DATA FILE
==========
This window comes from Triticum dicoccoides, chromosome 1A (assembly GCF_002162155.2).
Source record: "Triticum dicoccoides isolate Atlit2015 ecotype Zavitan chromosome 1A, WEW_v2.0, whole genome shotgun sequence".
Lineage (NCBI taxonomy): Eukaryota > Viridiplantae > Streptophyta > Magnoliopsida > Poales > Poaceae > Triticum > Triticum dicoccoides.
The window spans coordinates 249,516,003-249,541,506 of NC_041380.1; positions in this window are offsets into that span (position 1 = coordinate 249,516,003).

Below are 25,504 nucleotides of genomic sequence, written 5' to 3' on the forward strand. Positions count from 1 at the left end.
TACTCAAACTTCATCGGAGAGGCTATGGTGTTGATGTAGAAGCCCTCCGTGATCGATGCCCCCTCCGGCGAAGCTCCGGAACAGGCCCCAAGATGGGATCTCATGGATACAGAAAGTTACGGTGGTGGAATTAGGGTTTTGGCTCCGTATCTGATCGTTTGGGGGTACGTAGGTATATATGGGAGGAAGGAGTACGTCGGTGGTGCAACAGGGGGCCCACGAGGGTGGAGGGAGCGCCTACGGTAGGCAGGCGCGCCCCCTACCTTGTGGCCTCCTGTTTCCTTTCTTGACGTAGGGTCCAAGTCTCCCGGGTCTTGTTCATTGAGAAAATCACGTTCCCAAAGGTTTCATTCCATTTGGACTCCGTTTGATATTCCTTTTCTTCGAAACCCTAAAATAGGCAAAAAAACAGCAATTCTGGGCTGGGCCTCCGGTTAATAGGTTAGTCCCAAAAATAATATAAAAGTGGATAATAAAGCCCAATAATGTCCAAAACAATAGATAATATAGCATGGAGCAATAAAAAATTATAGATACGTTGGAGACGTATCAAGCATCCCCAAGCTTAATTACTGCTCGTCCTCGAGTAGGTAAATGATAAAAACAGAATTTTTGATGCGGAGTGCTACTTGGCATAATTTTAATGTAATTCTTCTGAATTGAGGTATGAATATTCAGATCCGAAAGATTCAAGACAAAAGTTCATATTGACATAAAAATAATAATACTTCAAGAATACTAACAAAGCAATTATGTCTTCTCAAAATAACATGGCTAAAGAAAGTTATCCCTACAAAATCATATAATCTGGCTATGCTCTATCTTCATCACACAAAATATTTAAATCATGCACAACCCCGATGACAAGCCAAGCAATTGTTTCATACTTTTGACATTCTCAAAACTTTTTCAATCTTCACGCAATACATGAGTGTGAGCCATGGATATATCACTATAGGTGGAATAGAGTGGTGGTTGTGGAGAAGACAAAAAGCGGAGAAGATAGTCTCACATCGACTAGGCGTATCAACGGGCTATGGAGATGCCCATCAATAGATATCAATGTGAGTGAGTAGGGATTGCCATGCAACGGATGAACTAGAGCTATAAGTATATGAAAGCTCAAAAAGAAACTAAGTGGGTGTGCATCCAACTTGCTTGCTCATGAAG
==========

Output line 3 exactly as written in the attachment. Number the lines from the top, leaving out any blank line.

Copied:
Lineage (NCBI taxonomy): Eukaryota > Viridiplantae > Streptophyta > Magnoliopsida > Poales > Poaceae > Triticum > Triticum dicoccoides.